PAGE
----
MoviePass 2.0 Promises Web3 And Face-Tracking Ads For Summer Relaunch

MoviePass is detailing how the subscription movie service hopes to return in 2022, and there's a whole lot of Web3 talk, virtual currency, and even ads that track attention to make sure you're not gaming the system. Its assets were reacquired by founding CEO Stacy Spikes – who was fired as MoviePass struggled prior to its eventual bankruptcy – and the company is focusing on a summer relaunch.

MoviePass 2.0 certainly won't be shy of tapping into some of the latest buzzwords as it reboots. "Through dynamic ticket pricing and centralized smart advertising, MoviePass is creating an end-to-end cinematic marketplace that will allow theaters to respond and innovate to movie-goer passions and demands, resulting in the future of cinema," the company says, somewhat opaquely.

MoviePass was a victim of its own success

Exactly what that means, Spikes said at an event live-streamed today, is an attempt to deliver more access to theaters but without getting into the unsustainable model that forced it to pull the plug the first time around. Though MoviePass went through multiple iterations, the core strategy was the same: users would pay a monthly subscription, which would allow them to see a certain number of movies each month. At one point, during the service's biggest hype periods in 2016 and 2017, that was up to one movie showing each day.

Unsurprisingly, enough people took advantage of the offer that MoviePass couldn't handle the commitment to paying theaters. After multiple changes to what subscribers could and couldn't do – most meeting with ire from users themselves – it announced it would shut down in September 2019.

MoviePass 2.0 will tap Web3 and virtual currencies

Spikes, who was fired midway through MoviePass' troubled first act, reacquired the assets in November 2021. At the time, he promised a more sustainable version of the company, but it's only today that he's detailed how that will operate. Rather than a single, unlimited tier of subscriptions, the new MoviePass will work on credits.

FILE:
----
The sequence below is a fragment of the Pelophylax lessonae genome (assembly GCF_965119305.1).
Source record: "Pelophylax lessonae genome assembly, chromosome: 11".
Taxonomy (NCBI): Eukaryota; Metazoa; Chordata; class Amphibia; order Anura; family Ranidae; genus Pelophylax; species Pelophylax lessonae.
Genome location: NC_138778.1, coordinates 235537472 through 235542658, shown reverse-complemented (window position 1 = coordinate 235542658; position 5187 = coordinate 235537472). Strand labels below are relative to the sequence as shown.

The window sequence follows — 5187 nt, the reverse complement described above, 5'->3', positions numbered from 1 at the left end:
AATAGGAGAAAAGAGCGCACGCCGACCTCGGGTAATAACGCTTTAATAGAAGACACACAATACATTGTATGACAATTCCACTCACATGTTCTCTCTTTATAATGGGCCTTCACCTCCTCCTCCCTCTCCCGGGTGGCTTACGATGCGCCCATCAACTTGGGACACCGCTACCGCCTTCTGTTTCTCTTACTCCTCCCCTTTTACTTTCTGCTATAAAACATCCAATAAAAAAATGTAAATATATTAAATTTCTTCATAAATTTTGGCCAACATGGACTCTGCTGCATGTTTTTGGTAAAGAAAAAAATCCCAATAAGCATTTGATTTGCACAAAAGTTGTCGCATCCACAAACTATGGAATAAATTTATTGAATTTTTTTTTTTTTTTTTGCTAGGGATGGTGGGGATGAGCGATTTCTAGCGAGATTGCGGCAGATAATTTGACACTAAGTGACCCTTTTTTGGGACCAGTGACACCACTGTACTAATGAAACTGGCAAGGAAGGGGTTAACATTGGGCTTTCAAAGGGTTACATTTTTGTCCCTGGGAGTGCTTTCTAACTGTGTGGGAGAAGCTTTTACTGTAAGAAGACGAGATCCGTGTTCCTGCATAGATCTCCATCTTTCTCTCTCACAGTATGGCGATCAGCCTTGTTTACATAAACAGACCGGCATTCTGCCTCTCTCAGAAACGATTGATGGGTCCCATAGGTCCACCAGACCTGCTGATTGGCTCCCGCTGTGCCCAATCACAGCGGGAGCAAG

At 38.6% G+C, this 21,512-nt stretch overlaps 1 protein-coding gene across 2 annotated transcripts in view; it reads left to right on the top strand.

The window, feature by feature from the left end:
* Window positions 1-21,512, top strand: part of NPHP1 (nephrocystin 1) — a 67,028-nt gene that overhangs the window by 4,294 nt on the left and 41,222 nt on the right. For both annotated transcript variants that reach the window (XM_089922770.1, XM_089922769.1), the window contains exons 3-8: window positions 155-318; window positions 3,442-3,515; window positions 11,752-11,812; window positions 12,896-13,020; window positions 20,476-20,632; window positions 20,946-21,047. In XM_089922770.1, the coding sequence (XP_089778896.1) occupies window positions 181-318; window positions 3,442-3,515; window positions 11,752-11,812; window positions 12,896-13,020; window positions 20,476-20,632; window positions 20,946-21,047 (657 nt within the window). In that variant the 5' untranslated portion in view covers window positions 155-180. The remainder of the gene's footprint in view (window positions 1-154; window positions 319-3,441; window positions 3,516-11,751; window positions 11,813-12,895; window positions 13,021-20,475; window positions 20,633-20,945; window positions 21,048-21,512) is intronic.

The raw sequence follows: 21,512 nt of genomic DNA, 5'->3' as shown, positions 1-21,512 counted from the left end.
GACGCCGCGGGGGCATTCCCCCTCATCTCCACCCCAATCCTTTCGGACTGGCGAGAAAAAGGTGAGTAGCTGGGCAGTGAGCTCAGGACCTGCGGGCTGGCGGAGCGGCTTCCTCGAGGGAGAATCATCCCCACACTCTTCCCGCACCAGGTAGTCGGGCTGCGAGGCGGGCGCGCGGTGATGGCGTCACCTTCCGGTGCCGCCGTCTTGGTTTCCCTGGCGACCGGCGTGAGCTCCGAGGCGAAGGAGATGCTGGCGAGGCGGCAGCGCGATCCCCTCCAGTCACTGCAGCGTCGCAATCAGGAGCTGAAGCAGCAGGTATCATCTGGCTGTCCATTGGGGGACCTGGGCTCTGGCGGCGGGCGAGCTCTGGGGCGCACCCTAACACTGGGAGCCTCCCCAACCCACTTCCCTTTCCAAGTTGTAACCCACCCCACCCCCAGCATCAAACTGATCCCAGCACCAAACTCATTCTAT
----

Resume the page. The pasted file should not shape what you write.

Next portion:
Those credits, and a virtual currency backing them, can effectively be exchanged for movie tickets. Different subscription levels will include different numbers of credits each month; those unused will roll over to the following period. However, Spikes explained, users would be able to trade credits with each other, with those transactions recorded on a new MoviePass 2.0 blockchain.

At the moment, it's unclear just how much those MoviePass 2.0 subscriptions will cost each month. Or, for that matter, how many credits might be required in order to see a movie.

MoviePass 2.0 ads will demand your attention

In addition to paying for credits or swapping them with other MoviePass subscribers, there'll also be a way for advertisers to reward viewers for actively consuming commercials. Dubbed PreShow, the system is effectively a customized pre-roll, which Spikes said could be tied into specific movies. A PreShow for a James Bond movie, for example, might feature fashion from the film, vehicles, or luxury items like jewelry or watches.

Part of the challenge of video advertising, of course, is attention. 70% of video advertising goes unseen, Spikes claimed, admitting that in early tests users would simply start PreShow clips and then ignore them. To get around that, the MoviePass app will use attention tracking – with all data processed on-device, rather than uploaded to the cloud – to make sure people are watching the PreShow clips. If the system believes they've looked away, the video will pause and they'll be prompted to look back again in order to secure the promised credits. 

Certainly, given the appeal of MoviePass in its first iteration, there's a demand for people wanting to go to theaters still. Nonetheless, the question remains as to whether MoviePass 2.0 – even with Web3 technologies and fancy eye-tracking – can be financially sustainable in its second attempt. We'll know more closer to the promised relaunch this summer, when all-important pricing for the subscriptions themselves, and details on which theaters will be accessible with those subscriptions, will all be revealed.